radios, 12 volt electronics, translators, electrical exam prep, spy gadgets
Bookmark and Share
Amazon Store eBay Store Walmart Store Articles  Brainpower Newsletter Contact Us     Home  Search

Request to be put on our jokelist, one joke daily and a lot of original stuff you won't get anywhere else

Blues: White boys play the blues--the white boy blues

All Factfile Articles

White Boy Blues

Edited by

We all love the Blues. Some of us think it's a racial thing, that only African Americans have enough soul to sing the Blues or to play the Blues.

Well, that's all wrong. Maybe white men can't jump, but "white boys" can sing and play the Blues. And oh, so fine. Real soul.

Yes, The Blues. We often think of the great black artists, whose music reaches deep into the soul. The kind of music that gets your body moving and your heart humming. Sure, many black artists do Blues right. But let’s not forget their white brethren. You can see them in action in clubs all across America.

But if you don't want to travel, find a video that does it for you. In the video White Boy Blues you’ll see and hear the world’s finest white Blues artists—sometimes playing and singing alongside their black brethren, sometimes not. People who love the Blues kind of music don’t bother with color. And they don’t deny that some women do Blues just fine. It's not a gender thing, it's not a race thing.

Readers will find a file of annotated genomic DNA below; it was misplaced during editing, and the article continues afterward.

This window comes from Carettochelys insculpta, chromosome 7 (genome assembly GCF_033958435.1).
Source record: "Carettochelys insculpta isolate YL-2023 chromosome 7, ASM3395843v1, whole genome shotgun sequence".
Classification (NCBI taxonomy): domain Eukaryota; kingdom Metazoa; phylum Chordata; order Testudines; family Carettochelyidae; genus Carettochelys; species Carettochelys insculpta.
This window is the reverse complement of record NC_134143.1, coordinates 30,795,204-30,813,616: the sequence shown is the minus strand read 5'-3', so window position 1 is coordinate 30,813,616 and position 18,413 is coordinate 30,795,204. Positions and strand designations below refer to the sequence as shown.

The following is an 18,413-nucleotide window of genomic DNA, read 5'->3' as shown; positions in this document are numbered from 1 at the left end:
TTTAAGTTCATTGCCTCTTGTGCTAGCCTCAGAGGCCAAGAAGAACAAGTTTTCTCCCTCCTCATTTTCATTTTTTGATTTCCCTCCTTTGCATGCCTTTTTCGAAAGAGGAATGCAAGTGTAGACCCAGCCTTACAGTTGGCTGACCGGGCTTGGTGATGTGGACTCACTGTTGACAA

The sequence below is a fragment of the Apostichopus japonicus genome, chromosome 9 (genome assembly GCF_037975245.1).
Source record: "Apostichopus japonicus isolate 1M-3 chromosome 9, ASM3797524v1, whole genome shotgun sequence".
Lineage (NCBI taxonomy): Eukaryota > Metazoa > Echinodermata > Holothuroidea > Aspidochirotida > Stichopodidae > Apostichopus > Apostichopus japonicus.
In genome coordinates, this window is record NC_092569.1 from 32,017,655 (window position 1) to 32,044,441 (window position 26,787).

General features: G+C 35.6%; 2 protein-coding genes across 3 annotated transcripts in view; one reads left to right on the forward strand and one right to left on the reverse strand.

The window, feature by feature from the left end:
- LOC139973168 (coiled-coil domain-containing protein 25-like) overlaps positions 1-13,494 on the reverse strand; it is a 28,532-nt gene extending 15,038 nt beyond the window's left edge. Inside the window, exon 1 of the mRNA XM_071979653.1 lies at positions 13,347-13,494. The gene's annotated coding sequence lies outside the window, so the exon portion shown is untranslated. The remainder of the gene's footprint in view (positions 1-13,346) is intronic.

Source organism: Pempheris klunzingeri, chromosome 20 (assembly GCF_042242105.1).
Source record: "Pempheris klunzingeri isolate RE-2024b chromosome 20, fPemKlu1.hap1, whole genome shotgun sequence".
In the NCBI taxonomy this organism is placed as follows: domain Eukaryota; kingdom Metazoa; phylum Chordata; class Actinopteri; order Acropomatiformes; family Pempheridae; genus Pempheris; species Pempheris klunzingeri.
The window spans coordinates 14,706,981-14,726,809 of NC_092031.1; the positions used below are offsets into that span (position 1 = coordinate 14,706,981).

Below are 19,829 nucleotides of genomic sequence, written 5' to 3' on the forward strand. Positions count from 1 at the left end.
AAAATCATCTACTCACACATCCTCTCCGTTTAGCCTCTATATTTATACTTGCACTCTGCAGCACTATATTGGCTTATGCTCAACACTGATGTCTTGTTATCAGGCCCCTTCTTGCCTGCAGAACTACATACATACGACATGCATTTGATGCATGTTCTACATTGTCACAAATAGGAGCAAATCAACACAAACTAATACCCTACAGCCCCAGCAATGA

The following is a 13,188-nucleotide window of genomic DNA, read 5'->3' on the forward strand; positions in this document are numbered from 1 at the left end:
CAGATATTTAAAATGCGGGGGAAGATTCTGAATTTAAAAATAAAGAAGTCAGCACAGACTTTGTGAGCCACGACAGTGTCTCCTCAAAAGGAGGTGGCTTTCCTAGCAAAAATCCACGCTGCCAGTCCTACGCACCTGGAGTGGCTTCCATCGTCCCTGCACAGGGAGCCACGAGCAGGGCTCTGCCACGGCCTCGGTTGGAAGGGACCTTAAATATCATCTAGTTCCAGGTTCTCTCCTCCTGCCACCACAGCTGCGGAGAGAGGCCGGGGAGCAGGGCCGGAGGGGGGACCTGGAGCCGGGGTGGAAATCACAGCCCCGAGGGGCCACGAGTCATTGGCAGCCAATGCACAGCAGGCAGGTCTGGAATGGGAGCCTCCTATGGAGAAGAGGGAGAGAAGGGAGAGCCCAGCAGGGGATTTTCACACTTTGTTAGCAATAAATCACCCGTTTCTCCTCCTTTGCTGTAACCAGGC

Good Blues music is good Blues music. And White Boy Blues is just good Blues done by people who happen to be "white."

Join us for The White Boy Blues, and go on a video tour of Blues performances across the USA. It may be true that White Men Can’t Jump, or it may not. But we do know white boys can sing the Blues. You see, the Blues don’t care what color you are. The Blues transcends color, does away with hatred, and brings black and white together. True Blues devotees just want the best Blues music. Color doesn’t matter. After all, it’s the listening, not the lookin’ that makes the soul-shakin’ experience of the Blues what it is.

The Blues

By Cathy Richey, the Cathy Factor

When you think of the blues, you might think about misfortune, betrayal and regret. You lose your job, you get the blues. Your mate falls out of love with you, you get the blues. Your dog dies, you get the blues.